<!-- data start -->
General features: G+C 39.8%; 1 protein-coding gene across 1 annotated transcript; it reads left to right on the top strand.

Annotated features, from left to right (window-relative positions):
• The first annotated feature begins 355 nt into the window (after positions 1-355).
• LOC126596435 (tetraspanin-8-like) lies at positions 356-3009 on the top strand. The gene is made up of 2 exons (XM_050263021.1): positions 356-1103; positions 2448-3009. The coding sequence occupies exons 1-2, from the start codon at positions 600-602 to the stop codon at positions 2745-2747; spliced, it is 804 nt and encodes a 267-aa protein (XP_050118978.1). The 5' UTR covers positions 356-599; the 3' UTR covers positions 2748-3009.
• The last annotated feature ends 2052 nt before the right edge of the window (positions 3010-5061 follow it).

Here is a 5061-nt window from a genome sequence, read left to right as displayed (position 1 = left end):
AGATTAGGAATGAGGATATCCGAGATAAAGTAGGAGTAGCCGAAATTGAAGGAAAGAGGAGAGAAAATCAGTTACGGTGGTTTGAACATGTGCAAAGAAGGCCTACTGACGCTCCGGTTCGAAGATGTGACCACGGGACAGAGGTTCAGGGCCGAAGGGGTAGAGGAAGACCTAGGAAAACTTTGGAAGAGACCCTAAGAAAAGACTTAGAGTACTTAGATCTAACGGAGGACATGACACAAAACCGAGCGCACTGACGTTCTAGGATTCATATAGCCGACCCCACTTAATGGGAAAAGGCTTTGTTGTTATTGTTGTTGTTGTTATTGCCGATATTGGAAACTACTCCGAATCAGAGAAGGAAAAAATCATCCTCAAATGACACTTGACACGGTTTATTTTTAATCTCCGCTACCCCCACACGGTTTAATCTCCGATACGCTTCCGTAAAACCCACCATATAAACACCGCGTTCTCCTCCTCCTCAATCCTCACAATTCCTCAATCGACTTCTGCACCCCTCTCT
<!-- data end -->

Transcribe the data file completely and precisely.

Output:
General features: G+C 39.8%; 1 protein-coding gene across 1 annotated transcript; it reads left to right on the top strand.

Annotated features, from left to right (window-relative positions):
• The first annotated feature begins 355 nt into the window (after positions 1-355).
• LOC126596435 (tetraspanin-8-like) lies at positions 356-3009 on the top strand. The gene is made up of 2 exons (XM_050263021.1): positions 356-1103; positions 2448-3009. The coding sequence occupies exons 1-2, from the start codon at positions 600-602 to the stop codon at positions 2745-2747; spliced, it is 804 nt and encodes a 267-aa protein (XP_050118978.1). The 5' UTR covers positions 356-599; the 3' UTR covers positions 2748-3009.
• The last annotated feature ends 2052 nt before the right edge of the window (positions 3010-5061 follow it).

Here is a 5061-nt window from a genome sequence, read left to right as displayed (position 1 = left end):
AGATTAGGAATGAGGATATCCGAGATAAAGTAGGAGTAGCCGAAATTGAAGGAAAGAGGAGAGAAAATCAGTTACGGTGGTTTGAACATGTGCAAAGAAGGCCTACTGACGCTCCGGTTCGAAGATGTGACCACGGGACAGAGGTTCAGGGCCGAAGGGGTAGAGGAAGACCTAGGAAAACTTTGGAAGAGACCCTAAGAAAAGACTTAGAGTACTTAGATCTAACGGAGGACATGACACAAAACCGAGCGCACTGACGTTCTAGGATTCATATAGCCGACCCCACTTAATGGGAAAAGGCTTTGTTGTTATTGTTGTTGTTGTTATTGCCGATATTGGAAACTACTCCGAATCAGAGAAGGAAAAAATCATCCTCAAATGACACTTGACACGGTTTATTTTTAATCTCCGCTACCCCCACACGGTTTAATCTCCGATACGCTTCCGTAAAACCCACCATATAAACACCGCGTTCTCCTCCTCCTCAATCCTCACAATTCCTCAATCGACTTCTGCACCCCTCTCT